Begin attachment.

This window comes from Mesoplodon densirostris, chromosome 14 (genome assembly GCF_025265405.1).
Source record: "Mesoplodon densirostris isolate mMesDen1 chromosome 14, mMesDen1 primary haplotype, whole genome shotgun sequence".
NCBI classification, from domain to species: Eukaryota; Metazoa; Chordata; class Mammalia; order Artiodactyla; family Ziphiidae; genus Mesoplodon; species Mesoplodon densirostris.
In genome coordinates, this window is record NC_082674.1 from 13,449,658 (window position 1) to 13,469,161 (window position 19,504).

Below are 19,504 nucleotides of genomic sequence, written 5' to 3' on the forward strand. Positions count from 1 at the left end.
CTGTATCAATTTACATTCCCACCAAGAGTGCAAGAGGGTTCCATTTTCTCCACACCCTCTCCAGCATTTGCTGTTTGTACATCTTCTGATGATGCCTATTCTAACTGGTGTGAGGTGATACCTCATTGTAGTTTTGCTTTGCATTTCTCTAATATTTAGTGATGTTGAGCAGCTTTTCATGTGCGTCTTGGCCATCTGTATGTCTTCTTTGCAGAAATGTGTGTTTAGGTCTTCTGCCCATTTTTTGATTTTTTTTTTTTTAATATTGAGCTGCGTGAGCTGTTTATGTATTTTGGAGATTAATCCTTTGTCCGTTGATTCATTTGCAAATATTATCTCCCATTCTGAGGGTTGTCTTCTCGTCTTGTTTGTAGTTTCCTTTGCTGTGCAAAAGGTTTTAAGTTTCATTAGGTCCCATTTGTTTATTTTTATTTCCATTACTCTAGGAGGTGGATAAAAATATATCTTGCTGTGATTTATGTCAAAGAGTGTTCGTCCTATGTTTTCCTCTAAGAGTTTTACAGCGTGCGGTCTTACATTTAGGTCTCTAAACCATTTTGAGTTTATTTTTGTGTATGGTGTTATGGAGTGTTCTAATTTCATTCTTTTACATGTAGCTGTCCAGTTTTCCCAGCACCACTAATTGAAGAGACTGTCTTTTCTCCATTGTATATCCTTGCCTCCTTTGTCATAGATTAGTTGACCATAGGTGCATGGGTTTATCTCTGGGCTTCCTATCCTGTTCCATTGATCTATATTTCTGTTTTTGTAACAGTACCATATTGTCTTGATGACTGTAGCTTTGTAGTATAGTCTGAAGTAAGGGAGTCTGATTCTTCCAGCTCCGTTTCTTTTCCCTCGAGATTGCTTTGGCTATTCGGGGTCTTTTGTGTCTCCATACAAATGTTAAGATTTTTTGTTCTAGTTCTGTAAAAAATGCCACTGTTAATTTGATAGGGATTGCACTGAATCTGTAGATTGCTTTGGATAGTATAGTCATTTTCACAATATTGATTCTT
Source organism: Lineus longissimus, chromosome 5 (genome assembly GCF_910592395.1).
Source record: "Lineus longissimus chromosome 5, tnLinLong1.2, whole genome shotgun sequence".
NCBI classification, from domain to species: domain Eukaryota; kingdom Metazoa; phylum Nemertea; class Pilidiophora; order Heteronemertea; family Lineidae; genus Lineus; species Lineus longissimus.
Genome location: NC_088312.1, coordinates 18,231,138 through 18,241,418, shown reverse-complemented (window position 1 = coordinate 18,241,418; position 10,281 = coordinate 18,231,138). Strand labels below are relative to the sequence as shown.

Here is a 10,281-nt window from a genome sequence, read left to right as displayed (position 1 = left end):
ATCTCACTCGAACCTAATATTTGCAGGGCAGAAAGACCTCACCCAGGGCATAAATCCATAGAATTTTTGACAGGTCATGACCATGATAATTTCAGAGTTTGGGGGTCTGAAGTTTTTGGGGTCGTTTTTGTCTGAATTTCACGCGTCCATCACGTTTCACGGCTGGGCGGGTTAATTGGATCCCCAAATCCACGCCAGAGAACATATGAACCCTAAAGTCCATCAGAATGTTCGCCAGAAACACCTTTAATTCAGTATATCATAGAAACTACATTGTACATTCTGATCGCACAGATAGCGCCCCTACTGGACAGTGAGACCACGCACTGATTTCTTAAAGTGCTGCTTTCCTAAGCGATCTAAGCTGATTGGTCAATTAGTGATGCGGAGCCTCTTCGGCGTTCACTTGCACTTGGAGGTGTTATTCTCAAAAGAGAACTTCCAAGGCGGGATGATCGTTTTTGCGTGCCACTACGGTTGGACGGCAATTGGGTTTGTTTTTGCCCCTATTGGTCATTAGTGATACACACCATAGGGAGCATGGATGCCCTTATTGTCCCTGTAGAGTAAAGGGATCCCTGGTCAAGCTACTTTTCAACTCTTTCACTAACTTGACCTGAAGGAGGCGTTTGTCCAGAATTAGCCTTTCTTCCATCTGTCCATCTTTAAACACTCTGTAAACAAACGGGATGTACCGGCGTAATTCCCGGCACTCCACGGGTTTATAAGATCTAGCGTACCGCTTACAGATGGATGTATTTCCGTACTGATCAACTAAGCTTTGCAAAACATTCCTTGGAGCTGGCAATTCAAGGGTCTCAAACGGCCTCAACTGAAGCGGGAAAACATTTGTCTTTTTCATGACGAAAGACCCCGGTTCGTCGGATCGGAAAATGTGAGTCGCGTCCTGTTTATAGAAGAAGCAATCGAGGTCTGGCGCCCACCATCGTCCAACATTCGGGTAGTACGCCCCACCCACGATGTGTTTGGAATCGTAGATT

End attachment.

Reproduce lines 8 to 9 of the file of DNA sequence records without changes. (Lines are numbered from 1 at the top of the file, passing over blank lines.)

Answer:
Source record: "Lineus longissimus chromosome 5, tnLinLong1.2, whole genome shotgun sequence".
NCBI classification, from domain to species: domain Eukaryota; kingdom Metazoa; phylum Nemertea; class Pilidiophora; order Heteronemertea; family Lineidae; genus Lineus; species Lineus longissimus.